Even if your employer’s coverage isn’t considered affordable (unlikely for the employee, but more likely for family members), subsidy eligibility in the Marketplace will also depend on your household income. In order to qualify for a subsidy, the cost of the second-lowest-cost Silver plan in the Marketplace would have to be more than a certain percentage of your household income.

There’s normally an income limit equal to 400% of the federal poverty level, above which Marketplace subsidies are not available. But the American Rescue Plan and Inflation Reduction Act have eliminated that income cap through 2025. Households that are otherwise eligible for a premium subsidy can get one regardless of income, if the benchmark plan would cost more than 8.5% of the household’s income.

Should my family members have different health plans?

If you’re covering your whole family on your employer’s plan, it’s worth finding out how much it would be to insure just yourself under your employer’s plan. If your employer subsidizes the cost of premiums for employees but not for dependents and spouses, it’s possible that the cost to cover your whole family would be lower if you split the family onto two plans, using an individual market plan for your family members and your employer-sponsored plan for yourself.

This is especially true in 2023 and future years, since the government fixed the family glitch and family members in this situation might find that they’re eligible for subsidies in the Marketplace. But as noted above, you’d almost certainly need to compare the after-tax cost of the employer-sponsored plan with the post-tax cost of the individual market plan.

Be sure to also consider provider networks and drug formularies, as well as the out-of-pocket costs on both options before you make a decision. And keep in mind that family deductibles and family out-of-pocket maximums only apply to all family members on a single plan; if your family is on two plans, each plan would have its own out-of-pocket limit.

The Marketplace isn’t meant to replace employer-sponsored coverage

The exchange/Marketplace was designed for folks who are self-employed, unemployed, or work for a company that doesn’t offer health benefits. Prior to the ACA’s premium subsidies, which are only available through the exchange, these individuals had no choice but to pay the full cost of their health insurance premiums themselves.

Now that the exchanges are in place, people who would otherwise have had to pay full price for their own coverage can get relief in the form of premium subsidies, depending on their household income. They can also get cost-sharing subsidies, if their income doesn’t exceed 250% of the poverty level. And adults under the age of 65 whose household income is between zero and 138% of the poverty level are eligible for Medicaid if they’re in one of the states that have expanded Medicaid.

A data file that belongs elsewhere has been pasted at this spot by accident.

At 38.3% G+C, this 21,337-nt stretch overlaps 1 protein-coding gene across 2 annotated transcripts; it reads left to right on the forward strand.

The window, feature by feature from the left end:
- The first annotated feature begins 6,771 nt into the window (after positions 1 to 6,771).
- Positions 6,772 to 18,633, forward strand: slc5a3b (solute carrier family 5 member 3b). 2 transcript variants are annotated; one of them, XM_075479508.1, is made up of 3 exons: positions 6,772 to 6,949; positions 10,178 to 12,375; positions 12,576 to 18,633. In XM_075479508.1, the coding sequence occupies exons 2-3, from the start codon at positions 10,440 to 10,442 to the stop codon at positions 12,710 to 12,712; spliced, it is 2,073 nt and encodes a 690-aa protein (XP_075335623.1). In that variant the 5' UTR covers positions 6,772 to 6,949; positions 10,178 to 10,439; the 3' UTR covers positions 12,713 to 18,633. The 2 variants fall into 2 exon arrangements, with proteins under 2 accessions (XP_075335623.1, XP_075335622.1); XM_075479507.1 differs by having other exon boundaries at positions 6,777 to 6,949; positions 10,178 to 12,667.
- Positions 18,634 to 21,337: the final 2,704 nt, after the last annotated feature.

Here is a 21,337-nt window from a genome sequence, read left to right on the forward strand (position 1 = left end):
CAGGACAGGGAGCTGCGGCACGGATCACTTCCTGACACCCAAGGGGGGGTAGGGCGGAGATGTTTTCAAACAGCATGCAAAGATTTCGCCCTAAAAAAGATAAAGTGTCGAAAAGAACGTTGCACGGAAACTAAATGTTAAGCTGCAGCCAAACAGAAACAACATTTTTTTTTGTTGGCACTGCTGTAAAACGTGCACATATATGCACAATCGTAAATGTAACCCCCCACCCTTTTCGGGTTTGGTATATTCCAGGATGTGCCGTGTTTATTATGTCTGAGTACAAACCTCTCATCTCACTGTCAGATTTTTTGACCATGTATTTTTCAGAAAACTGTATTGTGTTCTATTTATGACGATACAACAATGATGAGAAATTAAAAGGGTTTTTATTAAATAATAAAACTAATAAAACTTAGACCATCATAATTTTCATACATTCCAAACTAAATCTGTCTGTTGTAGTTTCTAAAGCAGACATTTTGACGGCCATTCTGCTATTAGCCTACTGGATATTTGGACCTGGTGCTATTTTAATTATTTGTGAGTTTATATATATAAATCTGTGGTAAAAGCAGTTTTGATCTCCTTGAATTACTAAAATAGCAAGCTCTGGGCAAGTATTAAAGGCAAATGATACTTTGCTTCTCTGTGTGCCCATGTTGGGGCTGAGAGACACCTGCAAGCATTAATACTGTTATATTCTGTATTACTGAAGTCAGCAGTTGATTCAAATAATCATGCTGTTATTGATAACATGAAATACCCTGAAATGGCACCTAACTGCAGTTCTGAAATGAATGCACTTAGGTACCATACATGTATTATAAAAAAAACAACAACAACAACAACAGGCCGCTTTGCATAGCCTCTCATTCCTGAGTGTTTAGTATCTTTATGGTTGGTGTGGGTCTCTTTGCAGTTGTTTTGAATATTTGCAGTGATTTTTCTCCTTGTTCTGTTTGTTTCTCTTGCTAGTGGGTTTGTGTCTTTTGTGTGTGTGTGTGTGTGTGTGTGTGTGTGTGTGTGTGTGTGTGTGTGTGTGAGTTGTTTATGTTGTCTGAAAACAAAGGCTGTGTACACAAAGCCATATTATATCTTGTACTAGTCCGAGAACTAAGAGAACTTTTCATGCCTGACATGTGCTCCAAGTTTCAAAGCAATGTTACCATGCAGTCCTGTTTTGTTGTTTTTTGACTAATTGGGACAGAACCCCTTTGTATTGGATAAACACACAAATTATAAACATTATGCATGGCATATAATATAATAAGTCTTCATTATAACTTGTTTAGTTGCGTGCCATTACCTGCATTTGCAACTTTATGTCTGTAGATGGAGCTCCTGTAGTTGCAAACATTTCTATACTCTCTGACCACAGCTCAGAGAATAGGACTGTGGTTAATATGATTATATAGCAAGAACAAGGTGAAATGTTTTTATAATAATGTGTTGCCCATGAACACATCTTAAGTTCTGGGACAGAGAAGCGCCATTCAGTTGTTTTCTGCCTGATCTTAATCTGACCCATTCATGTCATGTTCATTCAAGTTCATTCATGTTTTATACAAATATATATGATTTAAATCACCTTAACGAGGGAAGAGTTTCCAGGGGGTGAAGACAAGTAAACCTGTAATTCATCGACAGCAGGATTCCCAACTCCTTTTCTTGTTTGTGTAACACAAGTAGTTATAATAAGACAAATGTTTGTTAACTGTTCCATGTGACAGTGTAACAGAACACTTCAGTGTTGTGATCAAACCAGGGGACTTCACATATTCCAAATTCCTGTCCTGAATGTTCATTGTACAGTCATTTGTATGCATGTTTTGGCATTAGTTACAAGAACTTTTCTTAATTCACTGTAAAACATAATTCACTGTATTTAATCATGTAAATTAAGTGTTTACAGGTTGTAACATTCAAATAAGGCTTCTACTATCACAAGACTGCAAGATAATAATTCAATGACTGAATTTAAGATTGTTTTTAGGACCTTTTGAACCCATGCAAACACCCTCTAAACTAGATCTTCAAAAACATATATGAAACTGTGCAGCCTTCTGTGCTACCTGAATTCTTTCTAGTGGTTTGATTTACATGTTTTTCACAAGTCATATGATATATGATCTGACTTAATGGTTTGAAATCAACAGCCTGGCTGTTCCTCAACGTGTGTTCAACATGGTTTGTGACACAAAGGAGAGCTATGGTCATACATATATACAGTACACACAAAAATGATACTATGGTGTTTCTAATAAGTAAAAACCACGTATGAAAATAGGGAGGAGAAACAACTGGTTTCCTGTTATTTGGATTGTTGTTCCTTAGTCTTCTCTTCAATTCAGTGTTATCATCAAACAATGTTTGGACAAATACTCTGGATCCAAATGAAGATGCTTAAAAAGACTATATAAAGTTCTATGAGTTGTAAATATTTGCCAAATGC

Since you have benefits at work, your employer is already subsidizing your insurance. On average employers that offer health insurance pay 83% of the cost of employees’ coverage and 73% of premiums for family coverage, asking workers to pay just 17% or 27%, respectively. But it varies considerably from one employer to another, however, and smaller firms are more likely to require employees to pay a significant portion of the cost to add family members to the plan.  

It is true that co-pays and deductibles have been rising, but that is because the underlying cost of health care has been climbing as hospital charges, specialists’ fees, and prices for drugs and medical devices rise. Your employer is likely still paying a significant share of the cost of your health insurance, and you’re receiving that as a pre-tax benefit.

And again, the pre-tax aspect of employer-sponsored coverage is a particularly important point. People who buy individual market health insurance can only deduct their premiums if they’re self-employed (and don’t have access to employer-sponsored insurance, which would eliminate the people we’re describing in this article) or if their total medical costs (including premiums) amount to more than 7.5% of their income, with only the portion above that level being eligible for the tax deduction.

But employer-sponsored health benefits are nearly always provided on a pre-tax basis: The portion that the employer pays is not included in the employee’s income, and the portion that the employee pays is taken out of their check pre-tax. The ACA’s premium tax credit for individual market enrollees helps to level this playing field a bit.

Louise Norris is an individual health insurance broker who has been writing about health insurance and health reform since 2006. She has written dozens of opinions and educational pieces about the Affordable Care Act for